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Re: RAX - requirements and tools

From: Kuys, Gerard <gerard.kuys@ordina.nl>
Date: Fri, 8 Jul 2016 12:21:32 +0000
To: "Dirschl, Christian" <Christian.Dirschl@wolterskluwer.com>, "public-rax@w3.org" <public-rax@w3.org>
Message-ID: <AM4PR0601MB2017070B03A9572E72AC0FADF43C0@AM4PR0601MB2017.eurprd06.prod.outlook.com>
Dear all,


To add a suggestion to the question of Bernát: did anyone try the Maestro edition of TopBraid Composer? It has extensive XML to RDF functionality, and also for the reverse way. Although, I must say I have litte experience with this environment, because the tool is very expensive.


Regards,


Gerard

________________________________
Van: Dirschl, Christian <Christian.Dirschl@wolterskluwer.com>
Verzonden: donderdag 7 juli 2016 10:51:26
Aan: public-rax@w3.org
Onderwerp: WG: RAX - requirements and tools

Dear group,

as agreed in preparation on our next call tomorrow, I want to share with everybody the two detailed inputs we received so far. So here is number one from Bernát.

I will also send out an agenda later on today.

Best
Christian

Von: Bernát Kalló [mailto:bernat.kallo@z-bible.org]
Gesendet: Dienstag, 21. Juni 2016 16:14
An: Dirschl, Christian <Christian.Dirschl@wolterskluwer.com>; phil.ritchie@vistatec.com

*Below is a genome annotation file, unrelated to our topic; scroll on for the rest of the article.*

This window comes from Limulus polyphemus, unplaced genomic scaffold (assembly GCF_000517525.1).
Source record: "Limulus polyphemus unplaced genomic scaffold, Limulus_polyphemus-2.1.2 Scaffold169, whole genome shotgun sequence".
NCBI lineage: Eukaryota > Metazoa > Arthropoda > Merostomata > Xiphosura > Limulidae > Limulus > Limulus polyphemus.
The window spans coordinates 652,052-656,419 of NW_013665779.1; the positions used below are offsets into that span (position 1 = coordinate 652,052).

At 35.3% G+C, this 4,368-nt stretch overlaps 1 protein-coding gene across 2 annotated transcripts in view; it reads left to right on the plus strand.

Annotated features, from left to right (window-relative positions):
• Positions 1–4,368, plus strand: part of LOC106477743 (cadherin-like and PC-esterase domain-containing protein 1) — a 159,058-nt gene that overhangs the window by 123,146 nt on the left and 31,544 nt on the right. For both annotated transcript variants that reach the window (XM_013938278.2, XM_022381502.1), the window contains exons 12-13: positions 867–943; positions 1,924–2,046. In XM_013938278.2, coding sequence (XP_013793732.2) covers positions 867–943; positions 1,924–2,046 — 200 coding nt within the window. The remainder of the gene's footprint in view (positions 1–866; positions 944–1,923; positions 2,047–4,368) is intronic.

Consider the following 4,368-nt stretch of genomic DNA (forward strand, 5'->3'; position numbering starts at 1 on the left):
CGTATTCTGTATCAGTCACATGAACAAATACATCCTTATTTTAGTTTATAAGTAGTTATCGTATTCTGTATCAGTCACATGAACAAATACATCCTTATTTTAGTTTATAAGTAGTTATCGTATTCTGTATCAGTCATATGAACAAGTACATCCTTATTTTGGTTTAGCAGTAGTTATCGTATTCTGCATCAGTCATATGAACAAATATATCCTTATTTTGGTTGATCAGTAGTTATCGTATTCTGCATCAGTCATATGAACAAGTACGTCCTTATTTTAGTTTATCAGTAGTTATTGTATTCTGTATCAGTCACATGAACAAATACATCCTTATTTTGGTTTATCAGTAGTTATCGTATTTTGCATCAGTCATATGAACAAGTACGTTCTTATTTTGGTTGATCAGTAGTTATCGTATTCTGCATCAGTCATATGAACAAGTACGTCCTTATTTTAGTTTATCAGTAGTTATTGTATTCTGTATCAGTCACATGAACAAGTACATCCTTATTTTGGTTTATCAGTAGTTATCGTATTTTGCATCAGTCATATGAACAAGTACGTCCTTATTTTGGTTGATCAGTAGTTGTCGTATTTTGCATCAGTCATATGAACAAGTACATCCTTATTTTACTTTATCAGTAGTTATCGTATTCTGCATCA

Betreff: RAX - requirements and tools

Hello,

I've recently joined the RAX group, and seen what happened during the first conference call. Thanks for taking the responsibility of chairing the group. Now I'm sending you my requirements and results in the RDF-XML conversion topic.

At z-Bible.org, we are developing a digital Bible, which belongs to a new kind of book format that we call z-book. You can navigate in a z-book by zooming and panning, instead of turning pages, similarly to a zoomable map. z-Bible consists of the whole text of the Bible laid out on an infinite zoomable canvas, togehter with many types of additional materials: commentaries, notes, headings, background information, maps, cross-references, illustrations etc. All these pieces of information are assembled from modules, which are individually replacable (e.g. you can change the set of illustrations to anoter one, or choose another commentary to display alongside the scripture). We need a tooling to seamlessly assemble these modules run-time into a single dataset that describes the appearance of the zoomable canvas.

Until now, we only used XML files for storing the modules' contents, in a separate XML format for each type of module. We wrote code for reading these files (separate code for each type) and for assembling them. The assembling code also reads some configuration from an XML file (called the Layout), which describes how to visually display information from the modules and how to visually arrange them.